How LGBTQ+ Americans Navigate Health Decision-Making

Tayla Mahmud

Written by Tayla Mahmud

Tayla Mahmud leads Health Equity & Multicultural Strategy for M Booth Health. She believes that an increase in health interest and self-advocacy among historically marginalized communities presents an opportunity for health brands and organizations to improve the way they reach and engage these important – and often neglected – health consumers.

Over 20 million Americans identify as lesbian, gay, bisexual, transgender, or queer (LGBTQ+), many of whom face health disparities linked to societal stigma, discrimination and denial of their civil and human rights. Due to a long history of exclusion, lack of visibility and focus on the community in healthcare, LGBTQ+ Americans often face gaps in health services, treatment and outcomes. 

Much of the national conversation has been focused on LGBTQ+ rights and health, including debates about laws restricting gender-affirming care and inclusive sexual health education in schools. From anti-LGBTQ+ legislation to a sharp increase in hateful rhetoric online and IRL, this resilient group is being pushed to their limit – even in the doctor’s office. But there’s a much more common, widespread problem. The stigma, discrimination and exclusion that LGBTQ+ Americans experience in the healthcare system is having severe health consequences. As Jesse Ehrenfeld, MD, MPH, the first openly gay person elected to the American Medical Association Board of Trustees, has noted, “LGBTQ patients are more likely to be uninsured, live with the burden of chronic disease, have difficulties accessing healthcare, and be more at risk for certain types of health issues such as obesity, cardiovascular disease and cancer.” 

While many factors contribute to health disparities among LGBTQ+ Americans, one that is often overlooked is the lack of relevant, inclusive health information. 

We conducted a national survey to determine where Americans are turning to for healthcare information and guidance in making health decisions. Our research uncovered that LGBTQ+ Americans are creating their own circles of trust – a dynamic and highly curated group of people and sources they turn to navigate health information and decision-making. We call them Chosen Circles. 

  • The rise of chosen circles: 63% of LGBTQ+ Americans say they have created personal networks of trusted people and resources that they refer to when making decisions about their health.
  • A powerful force: Nearly 1 in 4 (23%) say they have gone against a recommendation made by their healthcare provider because of information shared by a close friend or family member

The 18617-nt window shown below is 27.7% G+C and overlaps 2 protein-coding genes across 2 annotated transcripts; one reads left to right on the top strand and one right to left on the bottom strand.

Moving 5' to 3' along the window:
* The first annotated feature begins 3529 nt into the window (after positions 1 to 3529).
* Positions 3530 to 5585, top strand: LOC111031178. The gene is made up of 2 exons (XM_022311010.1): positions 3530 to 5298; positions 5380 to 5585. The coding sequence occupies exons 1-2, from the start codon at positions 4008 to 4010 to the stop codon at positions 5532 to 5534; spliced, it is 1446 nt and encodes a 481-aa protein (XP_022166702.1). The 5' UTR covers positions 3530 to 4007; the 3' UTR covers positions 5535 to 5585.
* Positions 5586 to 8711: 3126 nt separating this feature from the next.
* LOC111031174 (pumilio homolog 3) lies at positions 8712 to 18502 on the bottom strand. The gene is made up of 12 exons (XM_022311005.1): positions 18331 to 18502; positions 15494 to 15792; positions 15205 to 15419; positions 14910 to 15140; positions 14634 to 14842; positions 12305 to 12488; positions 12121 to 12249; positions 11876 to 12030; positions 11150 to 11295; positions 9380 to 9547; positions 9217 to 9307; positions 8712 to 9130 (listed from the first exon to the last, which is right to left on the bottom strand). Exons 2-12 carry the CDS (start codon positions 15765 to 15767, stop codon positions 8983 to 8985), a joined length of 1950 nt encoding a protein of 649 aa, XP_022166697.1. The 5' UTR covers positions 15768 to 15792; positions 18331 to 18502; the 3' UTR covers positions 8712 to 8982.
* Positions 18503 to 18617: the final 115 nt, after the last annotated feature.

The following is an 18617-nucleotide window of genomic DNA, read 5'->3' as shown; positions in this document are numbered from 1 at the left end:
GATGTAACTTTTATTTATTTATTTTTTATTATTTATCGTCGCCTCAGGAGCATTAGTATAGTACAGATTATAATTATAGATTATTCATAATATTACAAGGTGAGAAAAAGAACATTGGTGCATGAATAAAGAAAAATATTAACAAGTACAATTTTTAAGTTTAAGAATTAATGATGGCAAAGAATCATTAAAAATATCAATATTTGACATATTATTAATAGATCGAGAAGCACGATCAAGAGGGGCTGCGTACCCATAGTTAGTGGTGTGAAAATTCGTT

• People like me: 36% say they want health opinions from people who share the same identity components as them (e.g., race, gender, sexual orientation, etc.) versus 27% of non-LGBTQ+ Americans.


LGBTQ+ Americans are turning to trusted – and less expected – groups of people for information and support in health decision-making. 

  • The influence of influencers: More than 1 in 3 (36%) of LGBTQ+ Americans say online influencers are an important source of health information.
  • The impact of educators: Nearly 1 in 5 (17%) of LGBTQ+ Americans say they have had conversations about their health at school. This is nearly twice the rate of non-LGBTQ+ Americans, and particularly noteworthy given increased restrictions on inclusive sexual health education in schools.
  • The therapist: More than 1 in 4 (28%) of LGBTQ+ Americans say mental health therapists and counselors provide critical emotional support on health matters.
  • The friends and family effect: Nearly half (46%) of LGBTQ+ Americans rely on family members for opinions on what is best for their health. And 35% turn to friends and neighbors to learn about relevant health information.


Traditional health providers and industry are not breaking through. 

  • Nearly half of LGBTQ+ Americans do not include healthcare providers as a top source of health information (44%, versus 32% of non-LGBTQ+ Americans).
  • LGBTQ+ Americans say they do not believe health entities have their best interests in mind: 
    • Pharmaceutical companies: 64%
    • Government health agencies: 55%
    • Hospitals and health organizations: 48%


Chosen Circles address the underlying lack of trust, relatability and inclusion in health information, which has urgent, real-world impact. 

  • Nearly 1 in 4 LGBTQ+ Americans have ignored health information because it didn’t feel inclusive of people like them (24%, versus 18% of non-LGBTQ+ Americans) 
  • More than 1 in 4 LGBTQ+ Americans say they have gotten sick in the last 12-18 months because they didn’t have access to the health information they needed (27%, versus 18% of non-LGBTQ+ Americans)


Health communicators and marketers have an obligation to change the way we deliver health information to LGBTQ+ Americans. It starts with deeply understanding the complex dynamics that impact LGBTQ+ health decision-making when building any health communications strategy. The findings in this report are crucial for government health agencies, pharmaceutical companies, and other organizations looking to engage LGBTQ+ communities with accurate – and even lifesaving – health information. I encourage you to not just read Chosen Circles, but to put its recommendations into action. 


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